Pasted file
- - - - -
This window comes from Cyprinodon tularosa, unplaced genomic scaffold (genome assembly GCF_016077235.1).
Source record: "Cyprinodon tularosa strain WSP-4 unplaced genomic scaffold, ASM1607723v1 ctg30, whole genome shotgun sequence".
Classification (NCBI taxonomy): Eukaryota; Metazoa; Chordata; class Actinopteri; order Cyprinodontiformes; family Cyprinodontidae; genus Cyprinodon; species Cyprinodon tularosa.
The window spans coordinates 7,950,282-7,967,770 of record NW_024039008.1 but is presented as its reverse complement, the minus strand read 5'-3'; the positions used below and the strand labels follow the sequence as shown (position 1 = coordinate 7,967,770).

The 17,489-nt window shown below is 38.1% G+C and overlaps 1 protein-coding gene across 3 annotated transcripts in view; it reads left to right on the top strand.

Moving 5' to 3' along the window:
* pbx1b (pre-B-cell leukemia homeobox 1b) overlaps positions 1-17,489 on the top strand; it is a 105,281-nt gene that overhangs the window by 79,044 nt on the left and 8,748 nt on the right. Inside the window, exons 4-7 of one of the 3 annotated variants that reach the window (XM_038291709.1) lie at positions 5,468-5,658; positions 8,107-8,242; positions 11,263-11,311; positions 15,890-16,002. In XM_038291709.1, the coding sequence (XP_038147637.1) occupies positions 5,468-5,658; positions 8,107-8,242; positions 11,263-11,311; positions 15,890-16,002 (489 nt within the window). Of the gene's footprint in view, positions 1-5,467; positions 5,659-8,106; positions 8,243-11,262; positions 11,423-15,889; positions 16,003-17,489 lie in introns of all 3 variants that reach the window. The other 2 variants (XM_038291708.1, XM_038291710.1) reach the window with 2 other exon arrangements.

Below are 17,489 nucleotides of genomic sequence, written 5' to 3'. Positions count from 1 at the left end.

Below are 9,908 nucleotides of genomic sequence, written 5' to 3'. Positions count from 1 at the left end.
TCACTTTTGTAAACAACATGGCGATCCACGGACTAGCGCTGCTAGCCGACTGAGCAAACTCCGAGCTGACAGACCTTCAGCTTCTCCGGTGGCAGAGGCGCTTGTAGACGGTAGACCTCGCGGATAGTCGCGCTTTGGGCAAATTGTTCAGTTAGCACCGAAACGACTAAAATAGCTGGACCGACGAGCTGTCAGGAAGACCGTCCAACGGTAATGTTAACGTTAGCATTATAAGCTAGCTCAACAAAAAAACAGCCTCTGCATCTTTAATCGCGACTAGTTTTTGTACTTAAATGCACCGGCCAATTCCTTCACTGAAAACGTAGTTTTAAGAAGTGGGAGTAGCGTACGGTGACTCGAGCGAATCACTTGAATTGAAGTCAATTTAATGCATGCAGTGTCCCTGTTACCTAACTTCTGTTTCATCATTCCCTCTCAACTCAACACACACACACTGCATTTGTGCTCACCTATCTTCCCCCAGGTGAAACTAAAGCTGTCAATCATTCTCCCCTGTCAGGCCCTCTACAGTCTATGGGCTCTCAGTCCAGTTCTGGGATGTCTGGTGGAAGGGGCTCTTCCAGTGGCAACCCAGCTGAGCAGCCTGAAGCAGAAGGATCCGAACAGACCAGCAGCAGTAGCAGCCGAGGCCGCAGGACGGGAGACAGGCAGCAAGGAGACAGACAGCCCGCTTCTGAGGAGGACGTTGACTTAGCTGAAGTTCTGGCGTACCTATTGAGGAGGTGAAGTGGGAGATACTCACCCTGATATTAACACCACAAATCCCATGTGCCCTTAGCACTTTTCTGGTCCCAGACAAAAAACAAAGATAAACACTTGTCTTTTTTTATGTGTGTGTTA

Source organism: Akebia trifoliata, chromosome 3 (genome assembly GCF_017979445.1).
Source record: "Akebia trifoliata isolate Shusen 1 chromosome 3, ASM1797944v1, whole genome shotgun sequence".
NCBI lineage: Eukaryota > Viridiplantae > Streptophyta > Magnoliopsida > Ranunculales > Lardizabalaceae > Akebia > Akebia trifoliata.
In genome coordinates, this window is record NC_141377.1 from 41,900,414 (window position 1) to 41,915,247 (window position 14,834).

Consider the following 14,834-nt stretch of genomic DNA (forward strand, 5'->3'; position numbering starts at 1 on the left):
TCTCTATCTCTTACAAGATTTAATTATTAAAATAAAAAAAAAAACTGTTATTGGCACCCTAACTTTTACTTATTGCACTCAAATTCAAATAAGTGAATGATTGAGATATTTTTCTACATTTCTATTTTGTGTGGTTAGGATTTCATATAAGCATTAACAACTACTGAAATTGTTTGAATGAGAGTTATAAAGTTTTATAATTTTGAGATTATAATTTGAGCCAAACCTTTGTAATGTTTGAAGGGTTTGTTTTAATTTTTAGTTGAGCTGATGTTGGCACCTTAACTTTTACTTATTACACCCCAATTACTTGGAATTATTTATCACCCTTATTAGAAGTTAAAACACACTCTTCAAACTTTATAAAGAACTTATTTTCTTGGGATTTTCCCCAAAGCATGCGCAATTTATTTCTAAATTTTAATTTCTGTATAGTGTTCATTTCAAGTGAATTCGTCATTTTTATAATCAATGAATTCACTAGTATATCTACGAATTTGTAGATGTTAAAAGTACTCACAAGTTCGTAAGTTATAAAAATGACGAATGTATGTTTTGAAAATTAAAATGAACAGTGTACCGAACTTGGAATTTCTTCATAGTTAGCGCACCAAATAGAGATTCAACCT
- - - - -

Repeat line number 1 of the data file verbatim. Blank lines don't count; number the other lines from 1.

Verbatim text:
This window comes from Cyprinodon tularosa, unplaced genomic scaffold (genome assembly GCF_016077235.1).